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This is how our TEFL graduates feel they have gained from their course, and how they plan to put into action what they learned:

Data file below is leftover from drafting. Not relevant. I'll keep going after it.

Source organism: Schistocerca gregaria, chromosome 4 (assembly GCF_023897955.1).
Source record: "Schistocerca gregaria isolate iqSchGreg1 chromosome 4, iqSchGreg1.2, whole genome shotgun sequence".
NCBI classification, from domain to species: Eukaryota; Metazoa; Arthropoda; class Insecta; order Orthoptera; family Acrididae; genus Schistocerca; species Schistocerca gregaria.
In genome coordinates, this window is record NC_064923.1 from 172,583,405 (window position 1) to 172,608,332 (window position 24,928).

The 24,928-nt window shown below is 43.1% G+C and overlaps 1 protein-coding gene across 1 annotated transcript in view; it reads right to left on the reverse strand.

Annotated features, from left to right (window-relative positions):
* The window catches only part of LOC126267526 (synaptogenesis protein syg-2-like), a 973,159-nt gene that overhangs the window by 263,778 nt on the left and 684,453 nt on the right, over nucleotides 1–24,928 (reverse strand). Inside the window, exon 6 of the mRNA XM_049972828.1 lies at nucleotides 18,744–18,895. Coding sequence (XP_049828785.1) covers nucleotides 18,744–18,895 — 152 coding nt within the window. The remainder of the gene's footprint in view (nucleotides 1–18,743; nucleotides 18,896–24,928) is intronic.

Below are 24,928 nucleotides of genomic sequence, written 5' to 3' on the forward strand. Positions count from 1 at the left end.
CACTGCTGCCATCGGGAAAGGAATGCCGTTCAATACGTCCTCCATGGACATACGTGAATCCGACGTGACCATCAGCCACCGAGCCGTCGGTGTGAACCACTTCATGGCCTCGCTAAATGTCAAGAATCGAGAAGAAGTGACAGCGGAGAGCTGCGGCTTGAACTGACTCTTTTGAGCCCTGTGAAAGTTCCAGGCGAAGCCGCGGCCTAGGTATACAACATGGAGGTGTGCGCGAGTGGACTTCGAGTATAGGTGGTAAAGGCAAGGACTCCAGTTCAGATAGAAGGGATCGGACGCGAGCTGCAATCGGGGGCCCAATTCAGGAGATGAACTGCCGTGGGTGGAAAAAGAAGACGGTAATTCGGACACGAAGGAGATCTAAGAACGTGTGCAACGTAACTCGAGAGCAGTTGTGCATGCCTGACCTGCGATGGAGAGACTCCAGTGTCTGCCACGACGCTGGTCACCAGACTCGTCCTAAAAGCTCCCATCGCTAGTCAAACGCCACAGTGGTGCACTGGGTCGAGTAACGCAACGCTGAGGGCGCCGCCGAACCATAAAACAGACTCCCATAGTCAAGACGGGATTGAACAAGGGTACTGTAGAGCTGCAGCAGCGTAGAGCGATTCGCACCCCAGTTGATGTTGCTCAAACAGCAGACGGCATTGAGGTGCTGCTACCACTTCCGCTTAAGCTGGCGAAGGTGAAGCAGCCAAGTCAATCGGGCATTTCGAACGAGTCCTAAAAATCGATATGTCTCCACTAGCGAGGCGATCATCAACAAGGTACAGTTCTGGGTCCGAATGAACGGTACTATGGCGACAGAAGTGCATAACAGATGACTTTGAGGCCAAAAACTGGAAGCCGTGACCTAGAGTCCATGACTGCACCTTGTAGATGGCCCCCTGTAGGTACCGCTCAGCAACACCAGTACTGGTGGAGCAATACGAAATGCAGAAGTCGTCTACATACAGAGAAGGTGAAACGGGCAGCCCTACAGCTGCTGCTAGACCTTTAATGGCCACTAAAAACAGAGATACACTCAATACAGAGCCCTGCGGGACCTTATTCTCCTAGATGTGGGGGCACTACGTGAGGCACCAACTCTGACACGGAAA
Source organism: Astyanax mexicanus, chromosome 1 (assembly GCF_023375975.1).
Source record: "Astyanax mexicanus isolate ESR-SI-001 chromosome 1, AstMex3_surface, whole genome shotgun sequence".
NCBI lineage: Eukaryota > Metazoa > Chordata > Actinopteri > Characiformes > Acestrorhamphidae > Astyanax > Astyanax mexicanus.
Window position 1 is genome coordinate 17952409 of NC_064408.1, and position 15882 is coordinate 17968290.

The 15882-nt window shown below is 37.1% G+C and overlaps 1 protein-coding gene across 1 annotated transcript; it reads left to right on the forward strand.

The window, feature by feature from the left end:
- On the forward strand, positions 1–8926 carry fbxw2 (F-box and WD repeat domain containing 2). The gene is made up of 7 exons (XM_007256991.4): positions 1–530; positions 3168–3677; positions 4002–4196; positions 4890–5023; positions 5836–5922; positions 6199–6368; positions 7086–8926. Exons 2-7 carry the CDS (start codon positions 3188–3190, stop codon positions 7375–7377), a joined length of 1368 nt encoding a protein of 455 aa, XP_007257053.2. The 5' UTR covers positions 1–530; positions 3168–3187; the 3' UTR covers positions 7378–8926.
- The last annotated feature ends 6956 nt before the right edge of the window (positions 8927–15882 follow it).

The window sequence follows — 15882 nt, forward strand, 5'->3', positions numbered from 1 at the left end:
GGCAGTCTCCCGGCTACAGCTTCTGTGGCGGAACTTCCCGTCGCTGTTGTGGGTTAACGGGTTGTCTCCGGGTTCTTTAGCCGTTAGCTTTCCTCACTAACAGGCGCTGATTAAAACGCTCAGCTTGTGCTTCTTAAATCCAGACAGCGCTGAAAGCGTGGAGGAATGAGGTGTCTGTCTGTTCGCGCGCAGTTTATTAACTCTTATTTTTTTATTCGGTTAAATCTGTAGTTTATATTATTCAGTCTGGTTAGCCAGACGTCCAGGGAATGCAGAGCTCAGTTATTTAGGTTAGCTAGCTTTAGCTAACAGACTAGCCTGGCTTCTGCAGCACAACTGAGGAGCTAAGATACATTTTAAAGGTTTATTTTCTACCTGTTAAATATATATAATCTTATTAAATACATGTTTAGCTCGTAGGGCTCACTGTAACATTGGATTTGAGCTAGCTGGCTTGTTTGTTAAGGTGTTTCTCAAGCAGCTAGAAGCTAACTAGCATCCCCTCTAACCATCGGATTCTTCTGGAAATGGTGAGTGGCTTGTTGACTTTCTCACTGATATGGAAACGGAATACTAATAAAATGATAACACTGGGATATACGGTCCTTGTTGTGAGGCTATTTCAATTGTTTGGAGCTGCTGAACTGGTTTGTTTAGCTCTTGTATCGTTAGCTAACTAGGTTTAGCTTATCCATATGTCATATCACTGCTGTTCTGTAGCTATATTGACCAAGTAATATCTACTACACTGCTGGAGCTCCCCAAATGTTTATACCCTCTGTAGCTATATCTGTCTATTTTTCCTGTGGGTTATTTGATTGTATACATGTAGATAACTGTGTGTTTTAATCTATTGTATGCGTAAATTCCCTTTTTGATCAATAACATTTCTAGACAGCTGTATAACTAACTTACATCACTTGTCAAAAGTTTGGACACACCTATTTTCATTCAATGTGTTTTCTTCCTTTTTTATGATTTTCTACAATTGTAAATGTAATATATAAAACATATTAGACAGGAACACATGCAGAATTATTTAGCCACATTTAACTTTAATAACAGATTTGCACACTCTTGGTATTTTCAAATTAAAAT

I found the phrasals a little difficult to totally wrap my head around, although I teach the relative clause quite extensively to differentiate between the usage of \"who, that and which\", which seems to be confusing for many of my students. They don't tend to think about what is essential and non-essential and how removing the essentials changes the meaning of the sentence. They in depth examination of modals was beneficial. I teach auxiliary verbs quite a bit and the information in this unit definitely helps me to understand them better and I think I will be able to explain them better other than just throwing them on the board and telling the students to memorize them to help them recognize complete sentences in terms of whether the sentence is missing a subject or a verb. The difference in usage for could, would, might, must, and may was insightful, or maybe just something I hadn't thought about much. I find with English speakers so much of this is just overlooked because we just know what to do. To stop and actually think about the reasoning behind the structure and rules, etc. adds to the understanding of English as a whole and in parts.